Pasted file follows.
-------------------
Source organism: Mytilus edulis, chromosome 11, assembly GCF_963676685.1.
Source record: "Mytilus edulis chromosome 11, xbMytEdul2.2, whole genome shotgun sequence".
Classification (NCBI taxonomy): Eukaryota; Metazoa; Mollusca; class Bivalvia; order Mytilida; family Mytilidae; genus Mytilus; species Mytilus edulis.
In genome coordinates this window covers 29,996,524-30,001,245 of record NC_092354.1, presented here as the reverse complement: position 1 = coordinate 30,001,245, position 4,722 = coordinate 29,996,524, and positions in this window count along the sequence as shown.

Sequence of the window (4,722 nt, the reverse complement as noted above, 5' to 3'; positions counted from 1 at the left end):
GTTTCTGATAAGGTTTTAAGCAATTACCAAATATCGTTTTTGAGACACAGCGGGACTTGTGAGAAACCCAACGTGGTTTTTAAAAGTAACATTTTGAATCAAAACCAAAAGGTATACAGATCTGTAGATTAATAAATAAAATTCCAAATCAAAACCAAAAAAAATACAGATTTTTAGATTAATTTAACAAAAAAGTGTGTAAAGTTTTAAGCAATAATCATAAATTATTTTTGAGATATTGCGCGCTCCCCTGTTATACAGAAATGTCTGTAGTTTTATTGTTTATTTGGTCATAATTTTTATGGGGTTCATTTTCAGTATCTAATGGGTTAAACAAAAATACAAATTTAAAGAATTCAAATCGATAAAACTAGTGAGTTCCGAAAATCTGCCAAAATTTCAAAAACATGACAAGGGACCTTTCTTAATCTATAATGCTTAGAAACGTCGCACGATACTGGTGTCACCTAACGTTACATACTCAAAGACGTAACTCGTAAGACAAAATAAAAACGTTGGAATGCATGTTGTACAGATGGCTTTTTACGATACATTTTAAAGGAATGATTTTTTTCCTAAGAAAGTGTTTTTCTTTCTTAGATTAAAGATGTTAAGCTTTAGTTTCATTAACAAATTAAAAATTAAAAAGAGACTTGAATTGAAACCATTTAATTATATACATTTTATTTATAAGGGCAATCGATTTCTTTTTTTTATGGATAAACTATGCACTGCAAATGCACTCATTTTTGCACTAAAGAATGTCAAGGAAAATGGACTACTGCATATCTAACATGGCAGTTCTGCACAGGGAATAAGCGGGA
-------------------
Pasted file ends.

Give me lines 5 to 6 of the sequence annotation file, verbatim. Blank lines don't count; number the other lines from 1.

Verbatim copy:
Sequence of the window (4,722 nt, the reverse complement as noted above, 5' to 3'; positions counted from 1 at the left end):
GTTTCTGATAAGGTTTTAAGCAATTACCAAATATCGTTTTTGAGACACAGCGGGACTTGTGAGAAACCCAACGTGGTTTTTAAAAGTAACATTTTGAATCAAAACCAAAAGGTATACAGATCTGTAGATTAATAAATAAAATTCCAAATCAAAACCAAAAAAAATACAGATTTTTAGATTAATTTAACAAAAAAGTGTGTAAAGTTTTAAGCAATAATCATAAATTATTTTTGAGATATTGCGCGCTCCCCTGTTATACAGAAATGTCTGTAGTTTTATTGTTTATTTGGTCATAATTTTTATGGGGTTCATTTTCAGTATCTAATGGGTTAAACAAAAATACAAATTTAAAGAATTCAAATCGATAAAACTAGTGAGTTCCGAAAATCTGCCAAAATTTCAAAAACATGACAAGGGACCTTTCTTAATCTATAATGCTTAGAAACGTCGCACGATACTGGTGTCACCTAACGTTACATACTCAAAGACGTAACTCGTAAGACAAAATAAAAACGTTGGAATGCATGTTGTACAGATGGCTTTTTACGATACATTTTAAAGGAATGATTTTTTTCCTAAGAAAGTGTTTTTCTTTCTTAGATTAAAGATGTTAAGCTTTAGTTTCATTAACAAATTAAAAATTAAAAAGAGACTTGAATTGAAACCATTTAATTATATACATTTTATTTATAAGGGCAATCGATTTCTTTTTTTTATGGATAAACTATGCACTGCAAATGCACTCATTTTTGCACTAAAGAATGTCAAGGAAAATGGACTACTGCATATCTAACATGGCAGTTCTGCACAGGGAATAAGCGGGA